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K-State Today

January 25, 2013



Agricultural economics alumna and Jeff Peterson earn publication honor

By Amanda Erichsen

Alumna Ya Ding and associate professor Jeff Peterson earned an award for outstanding article among those published in 2012 in the Journal of Agricultural and Applied Economics, or JAAE, the official journal of the Southern Agricultural Economics Association, or SAEA.

The article, "Comparing the Cost-Effectiveness of Water Conservation Policies in a Depleting Aquifer: A Dynamic Analysis of the Kansas High Plains," was published in the May 2012 journal issue. The award will be announced during the association's business meeting and awards program on Feb. 4 in Orlando, Fla.

Ding earned her Ph.D. in 2005 from the agricultural economics department. Peterson, agricultural economics associate professor, served as her adviser during this time. Currently, Ding is an associate professor in the School of Management and Economics at the University of Electronic Science and Technology located in Chengdu, China. The paper is a continuation of the research she began for her dissertation while at Kansas State.

The study compares the cost-effectiveness of two types of policies to conserve groundwater in the Kansas portion of the Ogallala Aquifer. Both policies are commonly discussed and have been implemented to varying degrees. One policy is a technology cost-share program, which the government pays a portion of an irrigator's investment in more efficient irrigation systems. The second policy is a water-right buyout program in which the government pays a farmer to cease irrigating a specific tract of land. From the public's point of view, taxpayer funds are best used in the program that conserves the most water per dollar expended. This calculation is complicated by the fact that water savings depend on the usable lifetime of the aquifer as well as on farmers' behavioral responses to a technology upgrade. For example, after a new technology is installed, the water saved may less than expected because farmers may switch to a more water-intensive crop or expand the area irrigated.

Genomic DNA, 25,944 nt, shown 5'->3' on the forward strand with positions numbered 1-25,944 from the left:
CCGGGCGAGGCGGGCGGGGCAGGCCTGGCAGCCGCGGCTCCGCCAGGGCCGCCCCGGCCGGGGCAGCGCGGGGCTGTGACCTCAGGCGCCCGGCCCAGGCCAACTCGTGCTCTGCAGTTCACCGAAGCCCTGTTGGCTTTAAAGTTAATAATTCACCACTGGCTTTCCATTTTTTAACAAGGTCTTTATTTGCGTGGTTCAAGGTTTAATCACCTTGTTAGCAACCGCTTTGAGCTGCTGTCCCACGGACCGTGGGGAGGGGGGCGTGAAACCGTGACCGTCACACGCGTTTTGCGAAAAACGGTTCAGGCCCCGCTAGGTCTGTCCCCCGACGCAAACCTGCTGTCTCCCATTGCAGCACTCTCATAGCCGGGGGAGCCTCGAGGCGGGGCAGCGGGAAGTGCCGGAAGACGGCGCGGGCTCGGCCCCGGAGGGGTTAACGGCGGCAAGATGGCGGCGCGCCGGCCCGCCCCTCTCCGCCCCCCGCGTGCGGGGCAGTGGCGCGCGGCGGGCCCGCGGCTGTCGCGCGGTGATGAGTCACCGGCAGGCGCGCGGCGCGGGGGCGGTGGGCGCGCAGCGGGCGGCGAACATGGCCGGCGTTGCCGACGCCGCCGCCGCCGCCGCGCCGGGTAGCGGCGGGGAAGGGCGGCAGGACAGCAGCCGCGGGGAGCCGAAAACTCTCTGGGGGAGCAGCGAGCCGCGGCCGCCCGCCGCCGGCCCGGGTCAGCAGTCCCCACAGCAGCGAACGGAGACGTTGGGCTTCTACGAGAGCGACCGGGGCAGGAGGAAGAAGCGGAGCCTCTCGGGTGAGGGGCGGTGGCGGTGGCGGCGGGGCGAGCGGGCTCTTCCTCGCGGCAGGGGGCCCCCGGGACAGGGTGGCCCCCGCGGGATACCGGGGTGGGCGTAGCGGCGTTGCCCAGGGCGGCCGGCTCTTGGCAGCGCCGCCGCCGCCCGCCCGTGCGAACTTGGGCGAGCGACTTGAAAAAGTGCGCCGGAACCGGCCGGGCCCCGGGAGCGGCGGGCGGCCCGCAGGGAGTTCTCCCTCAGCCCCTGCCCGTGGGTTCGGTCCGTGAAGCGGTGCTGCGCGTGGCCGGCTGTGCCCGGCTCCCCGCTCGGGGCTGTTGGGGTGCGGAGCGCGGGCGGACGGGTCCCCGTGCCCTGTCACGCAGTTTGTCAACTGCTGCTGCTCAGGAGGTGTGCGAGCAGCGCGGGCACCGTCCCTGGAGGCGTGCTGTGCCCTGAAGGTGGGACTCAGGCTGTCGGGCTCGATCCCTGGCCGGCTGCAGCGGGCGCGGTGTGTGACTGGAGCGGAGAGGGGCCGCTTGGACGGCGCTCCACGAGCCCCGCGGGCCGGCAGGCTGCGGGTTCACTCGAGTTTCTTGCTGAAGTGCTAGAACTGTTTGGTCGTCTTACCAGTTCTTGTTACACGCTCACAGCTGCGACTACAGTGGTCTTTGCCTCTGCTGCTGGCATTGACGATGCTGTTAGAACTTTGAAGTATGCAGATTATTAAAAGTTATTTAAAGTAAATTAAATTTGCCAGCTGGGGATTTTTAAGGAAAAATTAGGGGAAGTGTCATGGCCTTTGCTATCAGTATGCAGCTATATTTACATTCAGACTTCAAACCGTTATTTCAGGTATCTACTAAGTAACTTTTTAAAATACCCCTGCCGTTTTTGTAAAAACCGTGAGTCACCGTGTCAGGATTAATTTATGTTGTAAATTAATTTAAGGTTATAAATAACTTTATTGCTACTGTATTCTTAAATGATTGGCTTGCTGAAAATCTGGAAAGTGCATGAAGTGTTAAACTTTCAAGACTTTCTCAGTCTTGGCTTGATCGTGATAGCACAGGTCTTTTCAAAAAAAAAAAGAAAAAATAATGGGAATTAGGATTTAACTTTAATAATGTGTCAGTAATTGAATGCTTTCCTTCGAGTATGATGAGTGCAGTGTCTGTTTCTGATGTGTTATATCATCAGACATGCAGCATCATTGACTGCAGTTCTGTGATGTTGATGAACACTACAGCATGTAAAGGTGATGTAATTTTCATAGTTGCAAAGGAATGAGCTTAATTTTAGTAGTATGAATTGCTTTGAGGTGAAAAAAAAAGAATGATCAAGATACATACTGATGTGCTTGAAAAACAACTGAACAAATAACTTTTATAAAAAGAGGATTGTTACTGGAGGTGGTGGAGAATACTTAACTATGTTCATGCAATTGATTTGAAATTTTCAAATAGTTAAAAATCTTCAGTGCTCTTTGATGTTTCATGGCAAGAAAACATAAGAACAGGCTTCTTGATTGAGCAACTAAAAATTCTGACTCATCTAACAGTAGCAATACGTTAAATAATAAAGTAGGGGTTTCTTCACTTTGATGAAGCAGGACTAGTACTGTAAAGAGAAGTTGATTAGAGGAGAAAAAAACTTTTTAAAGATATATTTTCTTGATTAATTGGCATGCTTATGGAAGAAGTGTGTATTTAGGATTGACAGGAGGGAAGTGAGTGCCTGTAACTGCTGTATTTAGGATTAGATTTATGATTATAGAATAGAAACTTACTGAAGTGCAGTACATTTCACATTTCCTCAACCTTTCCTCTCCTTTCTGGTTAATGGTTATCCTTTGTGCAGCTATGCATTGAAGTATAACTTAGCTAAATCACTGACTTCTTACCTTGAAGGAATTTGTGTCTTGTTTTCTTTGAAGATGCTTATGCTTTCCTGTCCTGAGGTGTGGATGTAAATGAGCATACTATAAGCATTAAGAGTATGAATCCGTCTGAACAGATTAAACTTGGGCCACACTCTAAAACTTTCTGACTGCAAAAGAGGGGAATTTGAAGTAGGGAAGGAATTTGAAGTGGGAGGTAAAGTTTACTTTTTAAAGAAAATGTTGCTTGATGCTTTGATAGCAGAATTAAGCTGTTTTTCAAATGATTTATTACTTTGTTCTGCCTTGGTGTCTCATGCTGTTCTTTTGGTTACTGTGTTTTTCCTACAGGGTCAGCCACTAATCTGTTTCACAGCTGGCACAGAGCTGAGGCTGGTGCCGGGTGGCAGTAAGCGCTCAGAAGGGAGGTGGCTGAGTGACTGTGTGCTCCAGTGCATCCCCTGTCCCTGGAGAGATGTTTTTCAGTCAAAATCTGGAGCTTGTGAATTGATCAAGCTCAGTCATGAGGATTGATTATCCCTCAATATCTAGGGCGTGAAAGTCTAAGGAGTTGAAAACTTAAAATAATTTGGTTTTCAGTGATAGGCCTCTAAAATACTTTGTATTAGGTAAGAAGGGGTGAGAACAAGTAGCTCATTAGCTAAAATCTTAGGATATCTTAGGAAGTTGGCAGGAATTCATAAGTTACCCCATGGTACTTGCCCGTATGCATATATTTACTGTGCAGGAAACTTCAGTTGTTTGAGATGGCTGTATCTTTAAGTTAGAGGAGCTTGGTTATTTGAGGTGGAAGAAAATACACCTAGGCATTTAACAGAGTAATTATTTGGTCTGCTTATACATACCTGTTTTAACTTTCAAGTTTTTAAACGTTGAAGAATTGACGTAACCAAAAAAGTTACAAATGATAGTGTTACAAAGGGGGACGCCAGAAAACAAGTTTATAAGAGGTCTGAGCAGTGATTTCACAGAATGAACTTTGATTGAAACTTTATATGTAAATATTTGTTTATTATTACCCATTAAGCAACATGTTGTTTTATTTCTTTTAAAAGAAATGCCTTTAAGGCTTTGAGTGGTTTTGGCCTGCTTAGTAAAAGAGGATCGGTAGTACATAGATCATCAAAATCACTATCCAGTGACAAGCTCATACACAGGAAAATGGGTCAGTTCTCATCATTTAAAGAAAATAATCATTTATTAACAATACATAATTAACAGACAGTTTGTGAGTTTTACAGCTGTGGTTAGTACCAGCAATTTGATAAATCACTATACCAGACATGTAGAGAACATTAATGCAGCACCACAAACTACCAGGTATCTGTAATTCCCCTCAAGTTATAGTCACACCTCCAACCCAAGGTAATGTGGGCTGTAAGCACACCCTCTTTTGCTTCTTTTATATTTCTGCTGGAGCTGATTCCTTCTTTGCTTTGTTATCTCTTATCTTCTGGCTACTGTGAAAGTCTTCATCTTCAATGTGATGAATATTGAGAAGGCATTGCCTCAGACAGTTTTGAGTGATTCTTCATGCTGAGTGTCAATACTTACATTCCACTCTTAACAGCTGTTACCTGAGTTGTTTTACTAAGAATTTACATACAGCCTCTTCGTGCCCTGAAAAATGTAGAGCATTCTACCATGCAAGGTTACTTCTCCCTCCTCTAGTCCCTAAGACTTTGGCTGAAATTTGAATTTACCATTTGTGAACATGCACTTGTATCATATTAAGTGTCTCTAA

This paper assesses the cost-effectiveness with a computational model that simulates the responses of farmers over time, accounting for the incentives to plant different crops as the aquifer gradually depletes and as technology is upgraded. The study finds that the more cost effective of the two policies depends on the initial saturated thickness of the aquifer, which implies that more water can be saved at lower overall taxpayer cost if the policies were targeted to different locations. 

The paper can be viewed at http://ageconsearch.umn.edu/handle/123781.